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April 26, 2016

WICF Interviews: Comedian Josh Poirier Founded "Shaky Premises" After His Parkinson's Diagnosis to Produce Comedy Shows for a Cause
by WomenInComedy - 0

Josh Poirier hosting Shaky Premises at the Riot Theater
Interviewed by Michelle Barbera

On April 14th, I went to Jamaica Plain (a diverse and creative neighborhood in Boston, MA) to see the Shaky Premises-produced night of stand-up comedy at the small indie comedy spot, The Riot Theater. Comedian and producer Josh Poirer was hosting a night of stand-up and musical comedy to raise funds for Parkinson's research (April is Parkinson's Awareness Month). The benefit show was conceived by Poirier and produced with Dave Thomas in the weekly Stand Up-Break-In slot. The show features a mix of established along with those just "breaking into" stand up.

Headliner Dana Jay Bein, Featured comics Danielle Andruskiwec, Dan Crohn, Kwasi Mensah, Kate Procyshyn, Vinnie Pagano, Anthony Scibellli, April comic-in-residence Paul Landwehr, and Break-ins Susan Boitano and Chris Nolan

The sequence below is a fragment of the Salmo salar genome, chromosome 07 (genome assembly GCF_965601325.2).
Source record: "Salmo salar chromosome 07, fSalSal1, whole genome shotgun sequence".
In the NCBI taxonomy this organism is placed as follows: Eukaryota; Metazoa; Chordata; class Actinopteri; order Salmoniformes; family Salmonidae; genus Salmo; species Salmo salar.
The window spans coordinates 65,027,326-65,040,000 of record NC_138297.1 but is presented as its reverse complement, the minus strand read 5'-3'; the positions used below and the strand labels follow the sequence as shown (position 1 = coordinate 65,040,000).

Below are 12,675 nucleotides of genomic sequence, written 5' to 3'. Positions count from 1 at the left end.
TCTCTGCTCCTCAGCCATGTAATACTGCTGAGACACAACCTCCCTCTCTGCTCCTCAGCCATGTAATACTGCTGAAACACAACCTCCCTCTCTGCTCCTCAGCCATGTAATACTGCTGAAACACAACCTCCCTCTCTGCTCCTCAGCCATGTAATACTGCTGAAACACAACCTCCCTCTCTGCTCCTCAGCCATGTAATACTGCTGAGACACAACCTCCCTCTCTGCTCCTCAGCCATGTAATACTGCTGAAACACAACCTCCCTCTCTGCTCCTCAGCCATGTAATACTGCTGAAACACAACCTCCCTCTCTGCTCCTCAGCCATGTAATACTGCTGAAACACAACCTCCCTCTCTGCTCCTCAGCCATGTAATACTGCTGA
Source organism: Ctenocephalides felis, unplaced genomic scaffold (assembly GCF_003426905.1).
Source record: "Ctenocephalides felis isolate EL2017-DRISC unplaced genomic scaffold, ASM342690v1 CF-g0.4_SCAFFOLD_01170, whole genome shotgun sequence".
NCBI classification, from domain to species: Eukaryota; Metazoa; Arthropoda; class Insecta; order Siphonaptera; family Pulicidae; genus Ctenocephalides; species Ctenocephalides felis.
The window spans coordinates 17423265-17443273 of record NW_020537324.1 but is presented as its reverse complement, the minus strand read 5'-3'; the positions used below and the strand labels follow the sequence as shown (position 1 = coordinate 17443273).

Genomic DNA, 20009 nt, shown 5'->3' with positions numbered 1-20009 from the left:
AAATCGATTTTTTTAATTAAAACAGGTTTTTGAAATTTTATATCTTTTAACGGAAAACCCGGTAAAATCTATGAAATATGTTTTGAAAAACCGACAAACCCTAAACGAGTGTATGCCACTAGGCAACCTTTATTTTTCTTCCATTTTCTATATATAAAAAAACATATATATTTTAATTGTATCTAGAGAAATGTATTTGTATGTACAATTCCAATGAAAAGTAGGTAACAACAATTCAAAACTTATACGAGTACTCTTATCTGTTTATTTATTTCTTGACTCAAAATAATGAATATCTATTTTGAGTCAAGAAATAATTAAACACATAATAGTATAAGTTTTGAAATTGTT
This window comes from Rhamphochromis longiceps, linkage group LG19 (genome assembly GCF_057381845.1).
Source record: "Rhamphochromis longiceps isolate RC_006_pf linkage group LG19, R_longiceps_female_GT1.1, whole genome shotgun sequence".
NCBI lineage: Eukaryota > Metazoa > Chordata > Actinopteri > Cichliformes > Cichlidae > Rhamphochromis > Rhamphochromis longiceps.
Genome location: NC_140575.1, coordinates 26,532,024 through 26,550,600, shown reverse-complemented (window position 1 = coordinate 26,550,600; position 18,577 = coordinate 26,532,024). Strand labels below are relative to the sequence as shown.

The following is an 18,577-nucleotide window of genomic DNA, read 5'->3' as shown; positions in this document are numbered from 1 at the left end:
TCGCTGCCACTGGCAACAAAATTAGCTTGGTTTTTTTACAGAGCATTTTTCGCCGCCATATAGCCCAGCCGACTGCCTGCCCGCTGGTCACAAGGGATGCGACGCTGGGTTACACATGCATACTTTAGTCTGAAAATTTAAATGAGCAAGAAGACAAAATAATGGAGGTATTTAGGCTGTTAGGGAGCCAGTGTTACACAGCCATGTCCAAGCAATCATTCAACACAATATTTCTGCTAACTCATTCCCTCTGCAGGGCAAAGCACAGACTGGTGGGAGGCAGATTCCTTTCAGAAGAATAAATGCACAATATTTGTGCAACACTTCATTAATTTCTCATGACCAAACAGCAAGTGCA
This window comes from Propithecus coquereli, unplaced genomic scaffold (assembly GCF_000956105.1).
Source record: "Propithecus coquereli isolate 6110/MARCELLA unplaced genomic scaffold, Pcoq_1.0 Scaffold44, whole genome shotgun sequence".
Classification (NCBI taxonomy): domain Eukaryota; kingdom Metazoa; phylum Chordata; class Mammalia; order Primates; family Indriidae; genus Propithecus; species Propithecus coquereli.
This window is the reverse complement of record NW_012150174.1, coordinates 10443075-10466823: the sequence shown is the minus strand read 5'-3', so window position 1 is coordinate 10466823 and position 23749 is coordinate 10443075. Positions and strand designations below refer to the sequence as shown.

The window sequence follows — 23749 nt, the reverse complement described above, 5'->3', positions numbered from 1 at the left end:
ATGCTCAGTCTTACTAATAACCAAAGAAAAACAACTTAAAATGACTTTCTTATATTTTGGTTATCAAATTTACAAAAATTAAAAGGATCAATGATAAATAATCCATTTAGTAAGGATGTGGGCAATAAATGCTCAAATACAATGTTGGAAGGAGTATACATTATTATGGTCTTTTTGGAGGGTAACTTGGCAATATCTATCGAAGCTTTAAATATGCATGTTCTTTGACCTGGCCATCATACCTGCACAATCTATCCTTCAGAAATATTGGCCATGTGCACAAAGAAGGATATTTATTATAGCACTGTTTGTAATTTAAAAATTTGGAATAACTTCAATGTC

One of the night's comedians, Kate Procyshyn, suggested every comic be brought on stage to Sarah McLachlan songs, to evoke the pathos of the infamous MSPCA spots for which she provided the soundtrack and narration. The music choice set the irreverent but affectionate tone of the evening, as most of the comedians were friends of Josh's. Headliner Dana Jay Bein didn't shy away from addressing Josh's Parkinson's Disease in his set, thereby setting up Josh for one of the best punchlines of the night:

Dana: Nobody has my new album. Does anyone have my new album?
Josh: I have it.
Dana: The shaky guy was able to order it.
Josh: Well, I was actually trying to order something else.

I caught up with Josh after the show to talk to him about Shaky Premises, his other shows, and how Parkinson's has affected him and his comedy:


WICF: Can you tell me about the Shaky Premises concept?
JOSH: Shaky Premises is a concept that I came up with shortly after being diagnosed with Parkinson’s Disease and realized that I could use comedy to raise funds for research into a cure for the disease. It is going to be an on-going fundraising effort that I wanted to get off the ground during Parkinson’s awareness month and will continue to fit in a show here and there wherever possible, planning, hopefully to have at least a show every month or two. Basically it’s a blanket term to throw over different shows that I produce or that friends produce to bring awareness to Parkinson’s Disease and to try and raise some funds. It’s already proven fruitful with $219 raised during the first show. My goal is $1500 by the end of the year.

WICF:  You produce a number of other shows in addition to Shaky Premises. Can you tell us about them?